Jump in retail sales fuels skepticism
Total sales rose 1% in January versus expectations for a decline, but economists question whether there's really a rebound.
NEW YORK (CNNMoney.com) -- Retail sales unexpectedly rose in January, after six straight months of declines, according to a government report Thursday that raised skepticism among economists.
The Commerce Department said total retail sales rose 1% last month versus a revised drop of 3% in sales in December. December sales were originally reported to have declined 2.7%.
Economists surveyed by Briefing.com on average had forecast a decrease of 0.8% for January.
Sales excluding autos and auto parts rose 0.9% compared to a revised 3.2% drop in the measure in December. December sales minus auto purchases were originally reported to have declined 3.1%.
Economists had forecast a decrease of 0.4% in the measure for January, according to Briefing.com.
Retail experts were quick to dismiss the rebound.
"These numbers are a little puzzling to me," said Scott Hoyt, senior director of consumer economics with Moody's Economy.com
"The gains in apparel purchases is a bit of a surprise given the numbers we've seen from retailers," he added.
To his point, many specialty clothing chains reported big declines last month in their January same-store sales, a key measure of retail performance that tracks sales at stores open at least a year.
"It's very difficult to interpret this report because it is only one data point. And the [positive] numbers are incongruous with everything else that we know is hurting retailing," Hoyt said.
Hoyt said he wouldn't put "too much faith" into last month's sales increases unless he sees other data supporting the Commerce Department's report.
Also, he said he wouldn't be surprised if January's sales increases were revised lower next month.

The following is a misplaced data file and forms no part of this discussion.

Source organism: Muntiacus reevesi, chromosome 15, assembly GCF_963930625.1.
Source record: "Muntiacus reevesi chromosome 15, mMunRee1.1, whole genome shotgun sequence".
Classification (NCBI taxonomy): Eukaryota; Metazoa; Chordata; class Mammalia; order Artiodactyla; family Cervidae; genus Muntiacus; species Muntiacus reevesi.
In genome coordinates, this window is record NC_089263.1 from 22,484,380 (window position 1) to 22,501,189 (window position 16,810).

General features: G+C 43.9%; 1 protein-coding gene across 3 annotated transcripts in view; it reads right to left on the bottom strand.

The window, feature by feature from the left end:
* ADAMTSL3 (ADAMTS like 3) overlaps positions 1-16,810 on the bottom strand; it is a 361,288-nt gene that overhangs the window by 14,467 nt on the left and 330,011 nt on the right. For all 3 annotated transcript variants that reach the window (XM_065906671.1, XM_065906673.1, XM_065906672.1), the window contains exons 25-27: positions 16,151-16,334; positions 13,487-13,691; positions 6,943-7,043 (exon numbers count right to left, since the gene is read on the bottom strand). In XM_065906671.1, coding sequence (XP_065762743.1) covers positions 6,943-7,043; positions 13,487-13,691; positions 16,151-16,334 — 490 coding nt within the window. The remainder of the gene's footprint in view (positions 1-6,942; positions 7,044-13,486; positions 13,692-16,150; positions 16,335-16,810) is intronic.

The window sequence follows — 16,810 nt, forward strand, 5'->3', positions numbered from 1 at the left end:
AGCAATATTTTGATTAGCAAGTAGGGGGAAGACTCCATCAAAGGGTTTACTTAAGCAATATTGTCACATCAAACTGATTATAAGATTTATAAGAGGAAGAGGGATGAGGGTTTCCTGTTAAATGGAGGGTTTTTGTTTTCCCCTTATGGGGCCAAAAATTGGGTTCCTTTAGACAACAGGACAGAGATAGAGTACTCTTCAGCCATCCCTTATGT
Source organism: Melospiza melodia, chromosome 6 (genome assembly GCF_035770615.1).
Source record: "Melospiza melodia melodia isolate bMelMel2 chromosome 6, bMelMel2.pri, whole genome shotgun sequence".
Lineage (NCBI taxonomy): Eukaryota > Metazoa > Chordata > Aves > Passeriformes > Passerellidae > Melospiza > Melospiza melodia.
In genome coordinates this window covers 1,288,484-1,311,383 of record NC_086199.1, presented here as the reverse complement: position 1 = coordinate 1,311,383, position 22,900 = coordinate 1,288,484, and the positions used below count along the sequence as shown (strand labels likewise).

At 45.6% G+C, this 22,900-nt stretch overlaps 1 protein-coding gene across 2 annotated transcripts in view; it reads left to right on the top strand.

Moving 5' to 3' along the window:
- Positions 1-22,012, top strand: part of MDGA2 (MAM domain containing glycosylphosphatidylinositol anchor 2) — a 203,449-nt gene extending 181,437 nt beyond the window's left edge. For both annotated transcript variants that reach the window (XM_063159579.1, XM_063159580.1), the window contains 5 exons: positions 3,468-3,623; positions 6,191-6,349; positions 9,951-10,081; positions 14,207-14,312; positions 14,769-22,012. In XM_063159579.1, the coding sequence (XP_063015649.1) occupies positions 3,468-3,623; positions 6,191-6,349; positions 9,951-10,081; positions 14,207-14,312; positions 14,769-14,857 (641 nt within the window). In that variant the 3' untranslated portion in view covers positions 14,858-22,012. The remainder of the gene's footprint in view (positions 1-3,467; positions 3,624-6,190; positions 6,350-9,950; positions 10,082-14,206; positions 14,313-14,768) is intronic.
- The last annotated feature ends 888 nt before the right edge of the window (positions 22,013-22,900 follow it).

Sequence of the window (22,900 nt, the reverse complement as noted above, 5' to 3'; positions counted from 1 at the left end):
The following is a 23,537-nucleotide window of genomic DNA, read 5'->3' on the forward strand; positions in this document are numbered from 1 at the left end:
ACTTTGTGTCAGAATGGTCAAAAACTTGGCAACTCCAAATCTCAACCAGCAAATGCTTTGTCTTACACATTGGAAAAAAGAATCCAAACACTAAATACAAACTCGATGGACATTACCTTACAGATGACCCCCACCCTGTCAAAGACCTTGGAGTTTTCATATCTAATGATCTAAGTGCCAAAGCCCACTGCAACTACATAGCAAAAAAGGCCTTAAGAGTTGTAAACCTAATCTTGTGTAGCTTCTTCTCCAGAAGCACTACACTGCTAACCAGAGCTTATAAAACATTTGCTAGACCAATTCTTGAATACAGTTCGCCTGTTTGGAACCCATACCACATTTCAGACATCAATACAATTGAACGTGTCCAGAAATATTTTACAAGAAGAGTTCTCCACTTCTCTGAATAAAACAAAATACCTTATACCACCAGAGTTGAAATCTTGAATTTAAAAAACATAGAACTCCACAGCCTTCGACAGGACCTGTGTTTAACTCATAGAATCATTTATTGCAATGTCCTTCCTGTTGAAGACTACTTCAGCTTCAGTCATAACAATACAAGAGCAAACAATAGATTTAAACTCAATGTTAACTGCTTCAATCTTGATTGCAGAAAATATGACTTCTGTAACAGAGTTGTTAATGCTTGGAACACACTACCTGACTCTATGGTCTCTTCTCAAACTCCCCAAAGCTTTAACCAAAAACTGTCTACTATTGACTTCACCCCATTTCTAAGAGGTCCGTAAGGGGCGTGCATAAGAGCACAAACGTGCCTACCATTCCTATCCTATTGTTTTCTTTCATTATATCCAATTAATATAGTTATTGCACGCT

Others had a similar reaction as Hoyt to the government's report.
"I talk to retailers every day. There's no way these numbers could be as positive as they were," said Bob Duffy, senior managing director with global advisory firm FTI Consulting.
Duffy said he looks at retailers' monthly same-store sales numbers "to get a better pulse of what is actually happening in the industry."
"I think was happened last month was retailers were trying to generate additional cash. So a lot of merchandise was on clearance," Duffy said.
"The 50%, 60% discounts were driving some consumers to spend, but this can't go on long term. I am not saying something turned [for retailers] last month," he said.
Even the National Retail Federation (NRF), the industry's largest trade group, tempered expectations that retail sales could be recovering after a brutal 2008.
"While 2009 got off to a surprising start, it's going to be difficult for retailers to maintain this momentum," NRF chief economist Rosalind Wells, said in a statement Thursday.
While seasonal increases "were encouraging for retailers, budget-conscious consumers still spent much less this year compared to last January," the group said.
"We expect the first half of the year to present challenges while giving way to sustained growth in the fourth quarter," said Wells.
But Jeff Feinberg, managing director Alvarez & Marsal, a turnaround and restructuring firm, offered a somewhat different perspective.
"Elements of these [numbers] make perfect sense," Feinberg said.
"First, Wal-Mart and other discounters are clearly benefiting from their new consumer base," said Feinberg, referring to more upper income shoppers trading down to Wal-Mart's low-priced goods.
"While department store sales were sluggish, they were not as sluggish as forecasted. Extreme discounting has enabled [more] people to make purchases," he added.
Also, Feinberg said he's noticed that both commercial banks and auto dealers have been loosening up loans to car buyers over the past month. This he feels has helped lift auto sales in January.
The government report showed sales rose across retail categories, including purchases at 2.6% gain electronics sales, a 1.6% increases in clothing sales and a 1.1% increase in purchases at general merchandise stores.
Elsewhere, food and beverage stores logged a 2,1% gain last month, and purchases at gasoline stations rose 2.6%, auto purchases rose 1.6%.
"It is impossible to square these numbers with the unit auto sales data," Ian Shepherdson, chief U.S. economist with High Frequency Economics, wrote in a report Thursday.
The few weak spots, according to the report, included a 1.3% decline in furniture purchases, a 3.2% decline in sales of building materials and a 0.5% drop in sporting goods and hobby stores.
"The underlying trend in core retail sales is still clearly downwards," Shepherdson said. "There is no reason to expect any recovery soon. The headline relief today is welcome but it is unlikely to last."